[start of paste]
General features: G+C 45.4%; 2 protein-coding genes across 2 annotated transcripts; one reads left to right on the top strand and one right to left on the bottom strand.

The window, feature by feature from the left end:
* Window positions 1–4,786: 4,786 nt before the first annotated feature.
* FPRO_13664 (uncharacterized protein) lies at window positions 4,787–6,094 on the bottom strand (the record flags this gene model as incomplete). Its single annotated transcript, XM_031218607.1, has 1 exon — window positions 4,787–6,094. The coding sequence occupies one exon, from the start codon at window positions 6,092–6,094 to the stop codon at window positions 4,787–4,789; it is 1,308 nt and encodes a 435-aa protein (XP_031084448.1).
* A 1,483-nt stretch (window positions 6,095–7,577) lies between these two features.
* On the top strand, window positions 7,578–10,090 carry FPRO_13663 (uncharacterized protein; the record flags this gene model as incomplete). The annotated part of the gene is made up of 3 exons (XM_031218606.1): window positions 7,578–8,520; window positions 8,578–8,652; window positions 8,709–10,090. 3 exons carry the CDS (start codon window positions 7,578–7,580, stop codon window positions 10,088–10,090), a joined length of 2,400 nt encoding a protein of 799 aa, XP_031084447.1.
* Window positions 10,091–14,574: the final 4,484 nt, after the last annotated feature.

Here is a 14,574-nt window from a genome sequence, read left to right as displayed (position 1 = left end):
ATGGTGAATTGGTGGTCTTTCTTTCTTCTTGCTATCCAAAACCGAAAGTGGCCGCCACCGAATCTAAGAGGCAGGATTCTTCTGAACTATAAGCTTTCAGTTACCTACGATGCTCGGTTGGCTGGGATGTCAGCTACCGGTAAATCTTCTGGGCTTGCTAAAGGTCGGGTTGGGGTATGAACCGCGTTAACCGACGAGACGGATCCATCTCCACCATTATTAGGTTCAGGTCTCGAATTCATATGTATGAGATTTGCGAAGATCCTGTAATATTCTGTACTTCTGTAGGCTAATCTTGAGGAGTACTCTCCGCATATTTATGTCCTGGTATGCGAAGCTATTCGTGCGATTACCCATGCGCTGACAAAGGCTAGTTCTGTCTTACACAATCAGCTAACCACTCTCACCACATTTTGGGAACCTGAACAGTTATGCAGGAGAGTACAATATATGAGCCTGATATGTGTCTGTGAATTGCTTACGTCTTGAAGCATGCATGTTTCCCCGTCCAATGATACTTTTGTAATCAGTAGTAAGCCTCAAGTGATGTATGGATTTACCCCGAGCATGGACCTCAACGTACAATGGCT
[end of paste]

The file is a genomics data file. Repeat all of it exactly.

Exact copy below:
General features: G+C 45.4%; 2 protein-coding genes across 2 annotated transcripts; one reads left to right on the top strand and one right to left on the bottom strand.

The window, feature by feature from the left end:
* Window positions 1–4,786: 4,786 nt before the first annotated feature.
* FPRO_13664 (uncharacterized protein) lies at window positions 4,787–6,094 on the bottom strand (the record flags this gene model as incomplete). Its single annotated transcript, XM_031218607.1, has 1 exon — window positions 4,787–6,094. The coding sequence occupies one exon, from the start codon at window positions 6,092–6,094 to the stop codon at window positions 4,787–4,789; it is 1,308 nt and encodes a 435-aa protein (XP_031084448.1).
* A 1,483-nt stretch (window positions 6,095–7,577) lies between these two features.
* On the top strand, window positions 7,578–10,090 carry FPRO_13663 (uncharacterized protein; the record flags this gene model as incomplete). The annotated part of the gene is made up of 3 exons (XM_031218606.1): window positions 7,578–8,520; window positions 8,578–8,652; window positions 8,709–10,090. 3 exons carry the CDS (start codon window positions 7,578–7,580, stop codon window positions 10,088–10,090), a joined length of 2,400 nt encoding a protein of 799 aa, XP_031084447.1.
* Window positions 10,091–14,574: the final 4,484 nt, after the last annotated feature.

Here is a 14,574-nt window from a genome sequence, read left to right as displayed (position 1 = left end):
ATGGTGAATTGGTGGTCTTTCTTTCTTCTTGCTATCCAAAACCGAAAGTGGCCGCCACCGAATCTAAGAGGCAGGATTCTTCTGAACTATAAGCTTTCAGTTACCTACGATGCTCGGTTGGCTGGGATGTCAGCTACCGGTAAATCTTCTGGGCTTGCTAAAGGTCGGGTTGGGGTATGAACCGCGTTAACCGACGAGACGGATCCATCTCCACCATTATTAGGTTCAGGTCTCGAATTCATATGTATGAGATTTGCGAAGATCCTGTAATATTCTGTACTTCTGTAGGCTAATCTTGAGGAGTACTCTCCGCATATTTATGTCCTGGTATGCGAAGCTATTCGTGCGATTACCCATGCGCTGACAAAGGCTAGTTCTGTCTTACACAATCAGCTAACCACTCTCACCACATTTTGGGAACCTGAACAGTTATGCAGGAGAGTACAATATATGAGCCTGATATGTGTCTGTGAATTGCTTACGTCTTGAAGCATGCATGTTTCCCCGTCCAATGATACTTTTGTAATCAGTAGTAAGCCTCAAGTGATGTATGGATTTACCCCGAGCATGGACCTCAACGTACAATGGCT